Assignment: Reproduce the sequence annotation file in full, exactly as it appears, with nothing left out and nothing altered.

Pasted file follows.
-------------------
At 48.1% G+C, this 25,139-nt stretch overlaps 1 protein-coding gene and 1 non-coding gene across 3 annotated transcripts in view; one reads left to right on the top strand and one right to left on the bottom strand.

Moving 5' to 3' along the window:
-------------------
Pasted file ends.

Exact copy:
At 48.1% G+C, this 25,139-nt stretch overlaps 1 protein-coding gene and 1 non-coding gene across 3 annotated transcripts in view; one reads left to right on the top strand and one right to left on the bottom strand.

Moving 5' to 3' along the window: